If you require further assistance with registration, have limited online access or have any other BeeTAS queries, please contact Biosecurity Tasmania at honeybee.biosecurity@nre.tas.gov.au​. ​


(16/11/2023)
Categories: Horticulture; Invasive Species; Natural environment; Pasture; Plant diseases; Plant pests; Cropping; Policy and Legislation; Wildlife;


Biosecurity Advisory 43/2023 - Tasmanian Biosecurity Strategy 2023-2027

​​​Biosecurity Tasmania is excited to announce the release of the Tasmanian Biosecurity Strategy 2023-2027. The strategy has been developed following a round of public consultation in late-2022, with the review process guided by the Biosecurity Advisory Council (as appointed under the Biosecurity Act 2019).

The Tasmanian Biosecurity Strategy is the high-level document that sets the overall direction for biosecurity management in Tasmania by Government, industry and the community. The strategy will help to support a robust and effective Tasmanian biosecurity system where everybody understands, supports, and actions sound biosecurity practices to protect their communities, the environment, and the economy from unwanted pests and diseases.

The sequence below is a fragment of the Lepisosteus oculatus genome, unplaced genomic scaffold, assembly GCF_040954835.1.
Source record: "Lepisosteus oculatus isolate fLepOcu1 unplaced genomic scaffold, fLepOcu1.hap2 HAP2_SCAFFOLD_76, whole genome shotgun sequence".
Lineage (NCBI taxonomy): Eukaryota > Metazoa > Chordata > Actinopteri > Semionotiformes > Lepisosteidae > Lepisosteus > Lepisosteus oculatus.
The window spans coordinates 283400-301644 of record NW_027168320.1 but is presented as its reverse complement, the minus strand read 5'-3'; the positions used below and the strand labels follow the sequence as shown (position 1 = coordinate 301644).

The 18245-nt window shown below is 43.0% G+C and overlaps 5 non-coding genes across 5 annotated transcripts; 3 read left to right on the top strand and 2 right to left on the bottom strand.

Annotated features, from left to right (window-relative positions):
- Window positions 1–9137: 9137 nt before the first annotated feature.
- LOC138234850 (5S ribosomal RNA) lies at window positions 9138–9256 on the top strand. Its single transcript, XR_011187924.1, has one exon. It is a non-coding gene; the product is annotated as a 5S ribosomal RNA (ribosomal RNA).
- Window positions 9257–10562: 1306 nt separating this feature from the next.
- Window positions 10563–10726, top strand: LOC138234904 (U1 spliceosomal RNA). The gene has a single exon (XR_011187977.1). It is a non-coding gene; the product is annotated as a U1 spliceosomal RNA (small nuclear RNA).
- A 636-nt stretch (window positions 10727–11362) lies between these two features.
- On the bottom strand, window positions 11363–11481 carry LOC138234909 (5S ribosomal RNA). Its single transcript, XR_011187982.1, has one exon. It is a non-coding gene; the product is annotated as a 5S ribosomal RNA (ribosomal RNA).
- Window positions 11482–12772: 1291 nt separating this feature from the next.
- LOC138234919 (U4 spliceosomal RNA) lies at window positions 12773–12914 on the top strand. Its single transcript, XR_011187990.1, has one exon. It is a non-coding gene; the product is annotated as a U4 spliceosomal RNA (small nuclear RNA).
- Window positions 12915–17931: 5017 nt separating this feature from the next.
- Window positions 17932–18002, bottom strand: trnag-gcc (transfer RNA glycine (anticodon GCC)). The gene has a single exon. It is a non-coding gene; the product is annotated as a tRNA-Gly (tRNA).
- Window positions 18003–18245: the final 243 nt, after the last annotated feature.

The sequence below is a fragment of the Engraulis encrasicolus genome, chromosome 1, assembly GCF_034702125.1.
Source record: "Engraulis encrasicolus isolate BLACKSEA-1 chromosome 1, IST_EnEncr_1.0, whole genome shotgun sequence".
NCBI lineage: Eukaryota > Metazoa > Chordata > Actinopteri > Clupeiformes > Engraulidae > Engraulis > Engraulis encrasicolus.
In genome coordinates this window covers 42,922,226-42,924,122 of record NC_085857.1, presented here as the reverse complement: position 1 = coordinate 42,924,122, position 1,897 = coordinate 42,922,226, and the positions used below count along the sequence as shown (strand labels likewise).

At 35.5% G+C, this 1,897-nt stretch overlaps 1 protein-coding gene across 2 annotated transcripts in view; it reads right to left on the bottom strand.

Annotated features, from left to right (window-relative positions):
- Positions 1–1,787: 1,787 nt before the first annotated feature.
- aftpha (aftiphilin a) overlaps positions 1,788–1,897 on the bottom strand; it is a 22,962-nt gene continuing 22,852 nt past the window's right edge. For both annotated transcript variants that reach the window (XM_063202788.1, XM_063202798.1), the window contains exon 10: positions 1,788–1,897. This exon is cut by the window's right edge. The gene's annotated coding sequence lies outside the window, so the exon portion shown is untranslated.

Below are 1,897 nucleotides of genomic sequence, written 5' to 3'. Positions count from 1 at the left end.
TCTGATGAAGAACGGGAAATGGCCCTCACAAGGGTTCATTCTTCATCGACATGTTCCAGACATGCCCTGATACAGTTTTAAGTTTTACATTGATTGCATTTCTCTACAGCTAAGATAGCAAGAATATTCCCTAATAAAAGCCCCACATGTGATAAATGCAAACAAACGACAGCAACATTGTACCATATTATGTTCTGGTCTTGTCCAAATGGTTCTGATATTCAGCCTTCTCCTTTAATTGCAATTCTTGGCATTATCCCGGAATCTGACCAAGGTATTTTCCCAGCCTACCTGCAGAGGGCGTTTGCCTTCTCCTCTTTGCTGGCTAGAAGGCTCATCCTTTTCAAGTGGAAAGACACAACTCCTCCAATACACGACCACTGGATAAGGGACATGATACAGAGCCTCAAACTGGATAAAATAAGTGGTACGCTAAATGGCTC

You can find more information and view the Tasmanian Biosecurity Strategy 2023-2027 at www.nre.tas.gov.au/biosecurity-strategy.

(10/11/2023)
Categories: Cropping; Freshwater pests; Gene technology; Horticulture; Invasive Species; Livestock; Marine pests; Natural environment; Pasture; Plant diseases; Plant pests; Policy and Legislation; Seeds; Timber imports; Wildlife;


Biosecurity Advisory 42/2023 – Introducing BeeTAS!